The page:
Film Review: Friends With Kids


   Jennifer Westerfeldt makes her debut as a writer-director in Friends With Kids in which she also stars. The premise is simple - she and her best friend Jason (Adam Scott) are platonic friends who, upon seeing their peers marry and have babies, decide to have a go at pro-creating and raising a child together whilst remaining just as friends to each other. What is much harder to describe is what Westerfeldt must have been thinking when she made this film which is so sadly lacking in heart, human empathy, warmth, humour, intelligence or insight.
   Jason begins the film in bed with yet another one night stand - what women see in him is never made clear but it certainly can not be his personality as he is as narcissistic, warm and charming as Henry Kissinger; he is a man whose interests appear to extend no further than himself and objectifying women from a detached and superior stand point. The only sign that Adam has anything deep about his character is that next to his bed their is a copy of the book The God Delusion - a heavy tome for someone who shows no sign of passion for anything outside of misogyny. His phone rings, despite the early hour, and it is his friend (Westerfeldt) probing him kookily about the wacky ways he would prefer to die if giving the option between two overly zany outcomes. This is the establishing scene which aims to show the two are great friends with winning senses of humour. Instead, all we learn at this early stage is how unlikable the gruesome pair are and that it is impossible for the average person to relate to these self obsessed, navel gazing, oleaginous, mucilaginous, gelatinous leads. That they then go on to judge everyone around them for the rest of the film, fellow patrons, their friend's and their friend's relationships, makes little sense when it appears clear they both need to take long hard looks at themselves in the mirror.
   Once the pair's friends all marry off and have children the two decide to make a go of raising their own child. To them it is the perfect fit. They both would like children but without the attachment of a partner - he as a commitment-phobe and she as a lady who seems to struggle in the few relationships she has. Forgoing the turkey baster they decide to have sex and, lo and behold, the idea they could do this without falling for each other seems more and more ridiculous. From this point forward the two battle backwards and forwards with their feelings for each other in a series of events that it is as exhausting as it is banal.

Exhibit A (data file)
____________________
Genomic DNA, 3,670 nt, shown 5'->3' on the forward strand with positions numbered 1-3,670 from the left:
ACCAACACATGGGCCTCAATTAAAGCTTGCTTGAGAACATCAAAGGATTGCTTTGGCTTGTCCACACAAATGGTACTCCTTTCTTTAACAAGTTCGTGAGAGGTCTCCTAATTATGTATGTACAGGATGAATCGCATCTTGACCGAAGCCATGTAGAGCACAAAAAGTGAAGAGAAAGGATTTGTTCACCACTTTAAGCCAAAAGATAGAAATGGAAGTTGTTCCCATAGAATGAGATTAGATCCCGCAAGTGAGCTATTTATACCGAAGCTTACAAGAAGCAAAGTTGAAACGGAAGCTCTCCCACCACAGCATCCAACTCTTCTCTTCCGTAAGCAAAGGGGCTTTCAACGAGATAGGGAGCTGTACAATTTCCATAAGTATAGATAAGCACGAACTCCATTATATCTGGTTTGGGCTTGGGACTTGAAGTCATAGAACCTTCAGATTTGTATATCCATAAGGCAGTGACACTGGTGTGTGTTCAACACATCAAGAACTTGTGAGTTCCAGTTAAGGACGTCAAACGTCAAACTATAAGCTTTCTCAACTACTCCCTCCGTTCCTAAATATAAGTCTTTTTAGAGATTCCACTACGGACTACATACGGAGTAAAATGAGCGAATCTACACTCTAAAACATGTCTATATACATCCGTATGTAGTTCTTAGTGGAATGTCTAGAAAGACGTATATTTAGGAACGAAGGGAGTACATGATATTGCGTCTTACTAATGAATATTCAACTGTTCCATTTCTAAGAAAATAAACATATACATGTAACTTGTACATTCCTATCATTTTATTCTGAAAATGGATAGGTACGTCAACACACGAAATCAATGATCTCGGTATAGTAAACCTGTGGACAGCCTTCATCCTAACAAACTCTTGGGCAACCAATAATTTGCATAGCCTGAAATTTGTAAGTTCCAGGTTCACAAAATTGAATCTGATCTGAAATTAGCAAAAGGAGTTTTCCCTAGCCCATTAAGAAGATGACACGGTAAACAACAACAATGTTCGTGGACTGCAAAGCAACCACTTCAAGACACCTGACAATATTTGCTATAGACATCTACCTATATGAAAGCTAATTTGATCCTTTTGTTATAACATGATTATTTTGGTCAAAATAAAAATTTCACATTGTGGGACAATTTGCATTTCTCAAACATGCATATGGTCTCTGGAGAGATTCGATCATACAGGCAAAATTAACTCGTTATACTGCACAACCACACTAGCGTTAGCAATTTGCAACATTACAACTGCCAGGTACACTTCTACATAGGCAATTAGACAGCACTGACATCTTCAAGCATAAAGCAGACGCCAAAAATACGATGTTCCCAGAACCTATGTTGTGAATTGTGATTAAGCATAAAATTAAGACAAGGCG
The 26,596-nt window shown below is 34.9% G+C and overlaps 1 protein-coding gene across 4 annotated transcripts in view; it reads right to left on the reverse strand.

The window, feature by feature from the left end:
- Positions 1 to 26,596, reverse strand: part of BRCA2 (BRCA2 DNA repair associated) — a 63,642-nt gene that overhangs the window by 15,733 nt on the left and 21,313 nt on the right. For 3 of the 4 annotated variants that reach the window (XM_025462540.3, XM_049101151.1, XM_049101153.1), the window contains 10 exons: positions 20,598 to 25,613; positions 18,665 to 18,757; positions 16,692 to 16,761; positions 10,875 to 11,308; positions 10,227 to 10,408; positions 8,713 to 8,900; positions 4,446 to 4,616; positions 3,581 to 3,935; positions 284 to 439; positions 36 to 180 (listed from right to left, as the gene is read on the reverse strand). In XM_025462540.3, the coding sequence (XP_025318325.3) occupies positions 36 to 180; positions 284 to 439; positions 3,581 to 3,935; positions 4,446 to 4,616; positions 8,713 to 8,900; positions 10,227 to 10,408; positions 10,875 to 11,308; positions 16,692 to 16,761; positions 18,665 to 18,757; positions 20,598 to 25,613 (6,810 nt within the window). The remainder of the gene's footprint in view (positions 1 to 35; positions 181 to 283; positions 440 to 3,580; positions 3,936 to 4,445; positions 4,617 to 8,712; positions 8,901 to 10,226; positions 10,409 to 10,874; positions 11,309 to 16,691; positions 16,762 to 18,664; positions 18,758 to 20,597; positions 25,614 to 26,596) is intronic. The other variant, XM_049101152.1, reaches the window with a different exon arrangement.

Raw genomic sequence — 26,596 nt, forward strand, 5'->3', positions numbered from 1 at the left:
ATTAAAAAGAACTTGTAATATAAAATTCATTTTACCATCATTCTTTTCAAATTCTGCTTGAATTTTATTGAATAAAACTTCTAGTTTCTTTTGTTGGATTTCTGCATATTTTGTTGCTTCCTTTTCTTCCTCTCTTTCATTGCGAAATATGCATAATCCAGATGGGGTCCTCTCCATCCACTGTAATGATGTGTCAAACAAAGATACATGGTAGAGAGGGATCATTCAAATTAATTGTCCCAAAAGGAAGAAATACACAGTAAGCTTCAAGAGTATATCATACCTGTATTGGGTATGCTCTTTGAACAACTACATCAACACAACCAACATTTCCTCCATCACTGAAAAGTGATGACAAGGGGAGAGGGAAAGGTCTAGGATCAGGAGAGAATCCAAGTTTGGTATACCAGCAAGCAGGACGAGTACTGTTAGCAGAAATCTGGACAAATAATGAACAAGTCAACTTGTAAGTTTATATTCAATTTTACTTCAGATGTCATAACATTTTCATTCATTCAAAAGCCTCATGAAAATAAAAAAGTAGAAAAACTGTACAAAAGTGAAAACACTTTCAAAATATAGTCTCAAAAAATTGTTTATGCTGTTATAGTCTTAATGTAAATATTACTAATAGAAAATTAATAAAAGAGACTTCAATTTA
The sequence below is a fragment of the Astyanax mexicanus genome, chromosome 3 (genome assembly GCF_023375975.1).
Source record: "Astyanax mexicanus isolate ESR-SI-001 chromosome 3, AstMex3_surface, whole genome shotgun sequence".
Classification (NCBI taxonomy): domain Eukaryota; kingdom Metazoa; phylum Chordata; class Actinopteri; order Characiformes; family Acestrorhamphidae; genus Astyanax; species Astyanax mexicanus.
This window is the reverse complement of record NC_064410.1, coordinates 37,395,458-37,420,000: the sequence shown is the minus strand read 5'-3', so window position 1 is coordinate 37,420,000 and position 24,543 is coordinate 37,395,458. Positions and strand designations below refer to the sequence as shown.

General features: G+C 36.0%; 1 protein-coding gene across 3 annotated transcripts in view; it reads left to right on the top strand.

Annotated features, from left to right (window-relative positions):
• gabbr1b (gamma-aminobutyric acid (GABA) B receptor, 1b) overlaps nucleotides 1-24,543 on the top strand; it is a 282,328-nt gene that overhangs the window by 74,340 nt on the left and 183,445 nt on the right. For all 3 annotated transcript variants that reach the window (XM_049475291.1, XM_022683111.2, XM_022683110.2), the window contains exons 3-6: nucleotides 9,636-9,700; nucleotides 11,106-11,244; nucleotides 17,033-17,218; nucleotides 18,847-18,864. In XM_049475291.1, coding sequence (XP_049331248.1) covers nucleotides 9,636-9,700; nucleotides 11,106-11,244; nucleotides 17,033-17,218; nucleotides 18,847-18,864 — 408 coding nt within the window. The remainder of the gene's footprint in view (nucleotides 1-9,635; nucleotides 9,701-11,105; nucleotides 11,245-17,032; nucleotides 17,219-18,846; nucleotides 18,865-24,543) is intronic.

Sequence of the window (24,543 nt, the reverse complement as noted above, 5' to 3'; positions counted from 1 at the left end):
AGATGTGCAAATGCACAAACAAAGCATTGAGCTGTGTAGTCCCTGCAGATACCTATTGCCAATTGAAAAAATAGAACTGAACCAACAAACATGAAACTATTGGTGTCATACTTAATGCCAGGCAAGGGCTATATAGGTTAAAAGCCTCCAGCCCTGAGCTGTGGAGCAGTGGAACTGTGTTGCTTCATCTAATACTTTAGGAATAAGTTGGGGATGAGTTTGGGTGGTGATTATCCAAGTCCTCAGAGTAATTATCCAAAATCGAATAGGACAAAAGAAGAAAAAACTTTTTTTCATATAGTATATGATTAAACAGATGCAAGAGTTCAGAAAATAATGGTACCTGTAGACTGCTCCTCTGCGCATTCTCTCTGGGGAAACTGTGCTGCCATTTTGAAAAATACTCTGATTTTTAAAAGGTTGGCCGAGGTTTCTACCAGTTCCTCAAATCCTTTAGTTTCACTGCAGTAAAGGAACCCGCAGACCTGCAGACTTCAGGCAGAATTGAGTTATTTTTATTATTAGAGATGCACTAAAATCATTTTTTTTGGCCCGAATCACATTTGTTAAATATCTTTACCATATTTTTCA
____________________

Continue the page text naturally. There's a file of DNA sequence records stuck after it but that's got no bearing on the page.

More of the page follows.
Friends With Kids is a film in which everything is wrong. The characters are all incredibly repulsive and there is nothing or nobody to root for. Scott, an incredibly likable every-man in the TV show Parks and Recreation, is as detestable as Woody Allen at his most narcissistic and  pompous but without the jokes to redeem him; instead Jason has the sole character trait of liking "big tits". Westerfeldt casts herself in a role so inherently needy it is possible to imagine that even Jennifer Aniston would have baulked at the script. The screenplay itself is not as edgy as it would like to be, in fact the narrative is pretty much the central crux of even the most formulaic Hollywood movie, and finding humour in this film all depends on your taste for jokes about the elasticity of vaginas. As much as this film would like to be When Harry Met Sally... it falls some way short of this mark as Westerfeldt manages to be neither a Rob Reiner behind camera or a Meg Ryan in front of it and Adam Scott falls someway short of a performance like Billy Crystal's.
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4 comments

  1. I really wanted to like this film but it was just so...empty and horribly stereotypical. That's an hour and a half I'll never get back!

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    1. Aye - I had really high hopes going in and i still can't figure out how it was quite as bad as it was!

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